Gourmet ketchup anyone?
The Sunrise Tea House serves the best French fries I’ve had. Real potatoes fried and sprinkled with Himalayan salt and gourmet ketchup. The thick dark kind made of real tomatoes with a hint of plums (I am making up the plums, but it sure tasted delicious).
I ask for Wifi. The owner summons her teenage son (some things are universal). He appears from nowhere within seconds. He tells me in a super polite non teenage way that he needs to take my phone and go outside to get the signal. I give it to him without hesitation. Moments later he has me hooked up, with one caveat. I have to stand outside in the corner of the courtyard to get the best signal. Actually the only signal which comes with one bar if I turn just so. I don’t complain and besides I didn’t want to make him look bad in front of his mom, so I thank him and pay him 500 Rupees, about $4.50.
I am in bed by 8:30 pm. My plan tonight is to get at least 4 hours of real sleep. By morning I wake up refreshed having seemingly slept the requisite hours albeit intermittently. I am making progress. Yay! I pack quickly and head to the dining room. Dawa and Ngima are already there. It is 7 am. I order Muesli with hot milk and its prefect for what’s ahead. I devour it like a starved warrior on leave.
We are on the trail by 8:15. Today is the day I was promised that my ass gets handed to me. And boy does it ever. We leave the picturesque tea house and walk past a few more tea houses and cafes with names like Mustang Inn, The Irish Pub and Sam’s. There are prayer wheels at every corner. Which I turn for good luck. I will need it. There are stupas (Buddhist shrines), prayer flags galore, prayer shawls and a smiling Dali Lama anywhere you stop.
No sooner we leave the tiny town of Phakting the ass handing begins. The path is narrow with high cliffs and sharp turns. It is a scramble. It is giant 2 foot high steps that never end and make your knees swear like sailors. It is dirt and rocks and stones that slip and slide. It is boulders the size of refrigerators. And it’s a relentless straight up into the heavens. And it is magnificently, stunningly gorgeous, hugging that Milky River almost the entire way.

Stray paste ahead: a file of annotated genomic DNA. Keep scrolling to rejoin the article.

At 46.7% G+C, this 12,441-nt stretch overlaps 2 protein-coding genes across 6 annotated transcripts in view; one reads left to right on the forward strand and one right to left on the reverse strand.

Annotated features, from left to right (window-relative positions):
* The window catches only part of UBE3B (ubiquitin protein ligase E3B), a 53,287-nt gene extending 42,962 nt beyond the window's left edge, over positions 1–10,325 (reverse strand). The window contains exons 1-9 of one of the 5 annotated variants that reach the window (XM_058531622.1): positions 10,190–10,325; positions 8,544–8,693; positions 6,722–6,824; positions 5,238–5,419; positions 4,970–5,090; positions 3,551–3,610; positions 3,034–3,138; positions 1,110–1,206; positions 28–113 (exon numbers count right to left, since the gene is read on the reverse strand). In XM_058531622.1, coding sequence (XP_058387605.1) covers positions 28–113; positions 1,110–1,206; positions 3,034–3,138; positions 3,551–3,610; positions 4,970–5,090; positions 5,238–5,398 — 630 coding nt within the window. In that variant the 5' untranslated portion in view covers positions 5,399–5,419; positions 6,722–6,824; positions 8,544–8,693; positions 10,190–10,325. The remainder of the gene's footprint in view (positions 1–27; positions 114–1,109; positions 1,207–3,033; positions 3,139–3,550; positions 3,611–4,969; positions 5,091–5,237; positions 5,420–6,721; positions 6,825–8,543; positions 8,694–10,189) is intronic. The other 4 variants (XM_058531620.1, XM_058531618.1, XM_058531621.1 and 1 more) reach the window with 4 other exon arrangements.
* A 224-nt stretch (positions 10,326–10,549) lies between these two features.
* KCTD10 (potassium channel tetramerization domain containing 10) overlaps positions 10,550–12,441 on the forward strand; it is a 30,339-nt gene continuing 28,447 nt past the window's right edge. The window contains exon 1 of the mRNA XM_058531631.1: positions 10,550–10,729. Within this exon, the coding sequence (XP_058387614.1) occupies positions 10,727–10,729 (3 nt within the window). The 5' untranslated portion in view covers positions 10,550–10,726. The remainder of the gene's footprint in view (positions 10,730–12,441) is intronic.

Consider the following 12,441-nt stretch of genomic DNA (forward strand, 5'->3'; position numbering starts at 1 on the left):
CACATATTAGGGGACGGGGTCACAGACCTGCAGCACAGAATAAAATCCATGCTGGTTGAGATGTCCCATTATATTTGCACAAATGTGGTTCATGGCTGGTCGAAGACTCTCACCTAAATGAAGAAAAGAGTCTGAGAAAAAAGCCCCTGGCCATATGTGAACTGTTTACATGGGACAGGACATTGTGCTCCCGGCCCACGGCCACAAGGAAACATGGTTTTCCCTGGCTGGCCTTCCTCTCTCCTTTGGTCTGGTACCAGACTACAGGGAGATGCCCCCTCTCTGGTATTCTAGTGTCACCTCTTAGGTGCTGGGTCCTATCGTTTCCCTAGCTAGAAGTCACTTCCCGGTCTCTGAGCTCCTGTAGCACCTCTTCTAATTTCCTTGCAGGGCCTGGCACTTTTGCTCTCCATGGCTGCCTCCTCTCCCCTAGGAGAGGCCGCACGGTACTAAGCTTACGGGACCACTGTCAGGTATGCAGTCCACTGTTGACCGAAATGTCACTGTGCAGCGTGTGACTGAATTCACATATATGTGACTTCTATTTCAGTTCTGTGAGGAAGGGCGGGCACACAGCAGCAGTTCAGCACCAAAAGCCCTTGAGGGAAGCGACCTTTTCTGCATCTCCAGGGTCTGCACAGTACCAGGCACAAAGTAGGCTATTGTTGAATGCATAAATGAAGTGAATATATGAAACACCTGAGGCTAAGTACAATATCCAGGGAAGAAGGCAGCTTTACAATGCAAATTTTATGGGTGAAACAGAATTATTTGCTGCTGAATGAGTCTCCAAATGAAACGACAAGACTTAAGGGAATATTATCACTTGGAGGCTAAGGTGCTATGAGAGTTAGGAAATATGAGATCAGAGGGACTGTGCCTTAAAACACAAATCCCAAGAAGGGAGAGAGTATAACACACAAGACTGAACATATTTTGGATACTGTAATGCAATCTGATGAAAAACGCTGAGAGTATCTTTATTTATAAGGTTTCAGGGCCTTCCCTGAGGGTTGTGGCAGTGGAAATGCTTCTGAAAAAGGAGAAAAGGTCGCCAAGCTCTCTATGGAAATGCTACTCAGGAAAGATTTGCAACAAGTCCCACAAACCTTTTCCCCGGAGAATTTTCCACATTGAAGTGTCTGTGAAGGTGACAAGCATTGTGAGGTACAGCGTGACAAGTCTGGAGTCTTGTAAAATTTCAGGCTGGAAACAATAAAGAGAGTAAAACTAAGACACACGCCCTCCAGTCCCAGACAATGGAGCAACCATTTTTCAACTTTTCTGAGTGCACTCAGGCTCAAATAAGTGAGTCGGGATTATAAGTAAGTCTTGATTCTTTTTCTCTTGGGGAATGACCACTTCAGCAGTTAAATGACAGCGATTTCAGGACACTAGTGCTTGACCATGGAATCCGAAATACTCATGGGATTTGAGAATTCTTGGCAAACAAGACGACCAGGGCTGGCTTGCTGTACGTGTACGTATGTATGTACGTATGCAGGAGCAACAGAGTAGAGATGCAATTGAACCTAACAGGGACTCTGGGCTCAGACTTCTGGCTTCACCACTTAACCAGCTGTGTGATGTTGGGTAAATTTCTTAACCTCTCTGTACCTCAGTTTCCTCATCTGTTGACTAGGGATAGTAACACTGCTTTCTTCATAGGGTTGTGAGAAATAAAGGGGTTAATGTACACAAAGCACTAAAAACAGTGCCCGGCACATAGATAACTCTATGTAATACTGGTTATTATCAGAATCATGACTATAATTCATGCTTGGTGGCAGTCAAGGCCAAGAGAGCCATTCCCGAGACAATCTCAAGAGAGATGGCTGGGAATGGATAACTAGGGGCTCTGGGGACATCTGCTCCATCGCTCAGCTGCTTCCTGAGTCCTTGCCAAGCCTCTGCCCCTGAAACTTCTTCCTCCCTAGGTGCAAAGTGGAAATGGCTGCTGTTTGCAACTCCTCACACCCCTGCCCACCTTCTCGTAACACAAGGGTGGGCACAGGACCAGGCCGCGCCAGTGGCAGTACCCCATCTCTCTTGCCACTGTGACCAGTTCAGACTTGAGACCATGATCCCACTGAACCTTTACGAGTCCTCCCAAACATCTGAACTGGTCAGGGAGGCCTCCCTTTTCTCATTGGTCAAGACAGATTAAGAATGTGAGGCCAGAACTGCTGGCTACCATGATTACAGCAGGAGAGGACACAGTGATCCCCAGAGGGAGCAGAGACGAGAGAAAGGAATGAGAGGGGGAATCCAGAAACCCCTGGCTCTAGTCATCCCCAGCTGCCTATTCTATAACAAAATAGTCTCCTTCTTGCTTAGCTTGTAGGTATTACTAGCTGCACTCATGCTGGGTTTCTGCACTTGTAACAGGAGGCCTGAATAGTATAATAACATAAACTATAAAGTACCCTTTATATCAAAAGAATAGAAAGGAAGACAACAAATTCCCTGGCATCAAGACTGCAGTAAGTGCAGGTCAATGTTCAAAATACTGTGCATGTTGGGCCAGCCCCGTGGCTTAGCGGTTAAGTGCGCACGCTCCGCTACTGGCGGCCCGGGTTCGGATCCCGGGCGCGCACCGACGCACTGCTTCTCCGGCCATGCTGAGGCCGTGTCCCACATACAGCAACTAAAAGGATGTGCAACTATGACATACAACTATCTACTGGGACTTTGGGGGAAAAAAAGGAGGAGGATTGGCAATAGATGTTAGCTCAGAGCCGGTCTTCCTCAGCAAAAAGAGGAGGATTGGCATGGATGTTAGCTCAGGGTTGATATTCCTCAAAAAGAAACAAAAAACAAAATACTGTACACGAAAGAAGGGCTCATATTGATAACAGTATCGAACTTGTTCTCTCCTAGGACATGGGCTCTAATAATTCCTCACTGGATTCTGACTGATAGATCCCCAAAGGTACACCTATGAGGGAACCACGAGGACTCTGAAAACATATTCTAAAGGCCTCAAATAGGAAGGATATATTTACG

We are climbing to 11,300 feet today and it’s taking its toll on my body and my mind. Along the way we stop by for lunch at The Jarsale Tea House in Moju overlooking, what else, Milky River. This stop came in the nick of time. Just moments before I was ready to turn around and lose Dawa. There, I drink lots of tea and milk. Recharge my phone. I wolf down some Dal Bhat and drink lots of hot water. I’ll need it for the altitude change. Before leaving I ask the owner if I could buy water and he apologizes that government officials have banned the selling of expired bottled water and that they have yet to get the newest shipment. What the hell?!! First of all I was impressed by his honesty. Second, government officials actually check expired water bottles in these remote villages? That was impressive too. But then it begged the third and most important question, if these said officials have time to check expired water in the remotest of villages, which probably won’t kill you, how is it that they let a leaky plane with duct tape fly next to mountains day in and day out?
The owner of Jarsale offers to boil water for me. I accept. He then sets it on the patio to cool off and seeing that it may take time, he gets another pot to pour it back and forth to cool it faster. What a prince. I fill my water camel-back and reluctantly sling on my backpack which now weighs even more and we are on our way to Namche Bazzar. A mere 4 hours of constant grueling climbing. Along the way, I develop a relationship with the crows, I learn a lesson from a donkey and I let myself dissolve into the mountains surrounding me.